If you have an imagination, you don't have to be the protagonist in H. G. Wells' The Time Machine to travel through time. If you've ever eagerly awaited (or painfully dreaded) an upcoming birthday, recalled winning the lottery (don't you wish), or fantasized about eating lunch while listening to your teacher drone on about why the river in the novel symbolizes the birth of modern civilization, you've mentally traveled through time.
Mental time travel is what got me through some of my postdoctoral days; watching spots (proteins) move across a computer screen was usually less than riveting. Besides alleviating boredom, the ability to use past experience (retrospection) to predict future scenarios (prospection) is extremely useful; you'll be far more careful about when and where you leave your bicycle outside if it gets stolen.
Interestingly, very little is known about what affects mental time travel, other than how it can be damaged, e.g. in response to disease. Some scientists have speculated that mental time travel is tied in with the regulation and perception of physical movement, but this hypothesis remains to be thoroughly tested.
Lynden Miles (University of Aberdeen, United Kingdom) and coworkers have recently shown that recalling the future (past) is correlated with forward (backward) physical movement. Here, they demonstrate the reverse relationship, i.e. that the perception of forward (reverse) movement is correlated with people mentally moving forward (backward) in time, adding to research on the possible relationship between time, space, and cognition.
Testing perceived motion and time travel.
The scientists tested the hypothesis that perceived self-motion (vection) would lead people's mind to wander in the direction of the perceived physical motion, i.e. the future for forward motion and the past for backward motion. They studied 26 undergraduates (mostly female) at the University of Aberdeen, who were given course credit for participation in these experiments.
The scientists wanted the students' minds to wander (unprompted) while perceiving themselves to be physically moving forward or backward. They therefore assigned the students an easy task: viewing a simulated star field, moving forward or backward.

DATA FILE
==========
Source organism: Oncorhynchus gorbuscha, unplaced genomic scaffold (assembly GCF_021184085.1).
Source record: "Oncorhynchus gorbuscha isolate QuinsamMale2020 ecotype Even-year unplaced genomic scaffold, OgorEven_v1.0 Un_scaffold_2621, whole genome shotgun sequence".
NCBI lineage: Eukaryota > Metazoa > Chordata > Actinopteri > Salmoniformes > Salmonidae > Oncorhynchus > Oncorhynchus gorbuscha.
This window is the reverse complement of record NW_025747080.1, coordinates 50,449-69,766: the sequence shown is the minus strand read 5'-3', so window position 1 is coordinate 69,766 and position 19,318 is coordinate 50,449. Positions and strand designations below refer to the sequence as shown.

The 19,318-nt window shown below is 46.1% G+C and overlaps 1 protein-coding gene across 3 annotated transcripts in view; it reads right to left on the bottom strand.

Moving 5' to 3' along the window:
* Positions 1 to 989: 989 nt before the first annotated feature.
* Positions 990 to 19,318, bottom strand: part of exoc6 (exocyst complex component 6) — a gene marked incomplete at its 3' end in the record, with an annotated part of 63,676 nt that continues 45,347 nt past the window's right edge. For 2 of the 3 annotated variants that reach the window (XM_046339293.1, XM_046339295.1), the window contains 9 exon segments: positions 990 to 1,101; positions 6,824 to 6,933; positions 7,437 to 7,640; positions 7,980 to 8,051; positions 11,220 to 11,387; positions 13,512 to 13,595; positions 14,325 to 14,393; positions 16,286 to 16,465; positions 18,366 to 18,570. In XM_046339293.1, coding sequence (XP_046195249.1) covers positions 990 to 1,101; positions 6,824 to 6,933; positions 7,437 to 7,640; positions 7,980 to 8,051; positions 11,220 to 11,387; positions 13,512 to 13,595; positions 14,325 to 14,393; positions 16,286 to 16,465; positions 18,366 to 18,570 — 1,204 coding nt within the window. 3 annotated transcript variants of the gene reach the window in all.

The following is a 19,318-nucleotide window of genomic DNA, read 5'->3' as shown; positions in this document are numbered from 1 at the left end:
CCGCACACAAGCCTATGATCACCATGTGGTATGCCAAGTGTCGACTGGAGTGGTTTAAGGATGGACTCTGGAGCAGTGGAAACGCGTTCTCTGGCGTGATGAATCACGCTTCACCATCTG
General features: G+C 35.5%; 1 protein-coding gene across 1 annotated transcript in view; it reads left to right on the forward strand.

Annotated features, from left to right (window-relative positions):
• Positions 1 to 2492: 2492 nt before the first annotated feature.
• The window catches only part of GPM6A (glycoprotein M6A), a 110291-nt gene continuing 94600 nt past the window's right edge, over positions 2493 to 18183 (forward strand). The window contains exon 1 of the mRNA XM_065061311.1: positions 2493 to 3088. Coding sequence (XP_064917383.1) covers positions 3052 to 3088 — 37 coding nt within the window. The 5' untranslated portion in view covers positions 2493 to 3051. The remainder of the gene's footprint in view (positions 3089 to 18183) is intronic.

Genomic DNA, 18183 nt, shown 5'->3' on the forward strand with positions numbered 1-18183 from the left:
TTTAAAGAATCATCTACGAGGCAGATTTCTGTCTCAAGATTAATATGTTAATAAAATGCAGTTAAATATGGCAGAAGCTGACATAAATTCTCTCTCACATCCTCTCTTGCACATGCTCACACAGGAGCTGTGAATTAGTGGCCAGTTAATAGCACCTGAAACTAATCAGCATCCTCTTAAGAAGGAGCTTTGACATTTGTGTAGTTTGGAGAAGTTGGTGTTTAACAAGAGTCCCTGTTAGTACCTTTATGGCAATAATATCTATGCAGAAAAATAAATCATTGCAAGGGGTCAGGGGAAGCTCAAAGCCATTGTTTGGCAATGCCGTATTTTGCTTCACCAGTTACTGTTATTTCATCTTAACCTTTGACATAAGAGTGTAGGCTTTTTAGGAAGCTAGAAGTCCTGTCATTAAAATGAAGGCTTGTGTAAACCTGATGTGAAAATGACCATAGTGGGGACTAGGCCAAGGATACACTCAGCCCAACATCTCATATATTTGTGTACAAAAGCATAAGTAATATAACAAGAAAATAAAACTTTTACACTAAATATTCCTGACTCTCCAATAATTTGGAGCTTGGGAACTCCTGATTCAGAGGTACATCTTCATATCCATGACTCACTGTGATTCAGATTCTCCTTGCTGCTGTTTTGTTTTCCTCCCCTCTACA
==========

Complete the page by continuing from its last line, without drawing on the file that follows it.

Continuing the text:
The students were instructed to quickly click a mouse button whenever an O (target) appeared on the screen, and to not click when an X (distracter) appeared. One of these two appeared every three seconds, but only 5% of them were targets, i.e. the targets were rare.
By giving the students a dull task to perform, the scientists hoped that the students would spontaneously daydream during the experiment. After the clicking test, the students were all asked whether they were thinking of the future and/or the past (unrelated to the star viewing exercise), discounting all thoughts involving the present, over the course of the experiment.
Remember that some students' star fields were moving forwards, and some were moving backwards. The purpose of these experiments was to test the possible relationship between the direction of simulated motion (forward or backward) and the direction of mental time travel (future or past).
Forward (backward) vection for future (past) daydreams.
The scientists checked whether any of the students were able to figure out the hypothesis that the scientists were testing. None of them were, removing a possible source of bias from the results.
Regarding the students who viewed stars moving backwards, sixty-three percent of (undiscarded) daydreams were of the past. Regarding the students who viewed stars moving forward, sixty percent of (undiscarded) daydreams were of the future.
It's clear that the perception of forward movement is correlated with daydreaming of the future, and perception of backward movement is correlated with daydreaming of the past. This research is therefore highly suggestive of another link between perceived motion and the direction of mental time travel.
This research does not prove that perceived motion directly influences mental time travel. There could be an intermediary between the two, such as a conscious thought of moving forward that in turn leads to daydreaming of the future.
Is this relationship between perceived physical travel and mental time travel fundamentally wired into the brain, or is it a cultural phenomenon? The scientists note an interesting case of a particular group of Andeans who speak the Aymara language.
These speakers, in both verbal and nonverbal communication, link the past with the forward direction, and the future with the backward direction. More in-depth research is needed to test the hardwiring and cultural hypotheses of the link between physical travel and mental time travel.
Additionally, further experiments wherein actual physical movement (i.e. not simply perceived movement) is involved may yield a stronger relationship between physical motion and mental time travel than what was reported in this study. Ultimately, studies such as these will be helpful for understanding how different neural processes are linked together, which may help treat (and understand) injuries or disorders wherein some aspect of cognition, sensation, or perception is damaged.
for more information:
Miles, L. K., Karpinska, K., Lumsden, J., & Macrae, C. N. (2010). The Meandering Mind: Vection and Mental Time Travel PLoS ONE, 5 (5) DOI: 10.1371/journal.pone.0010825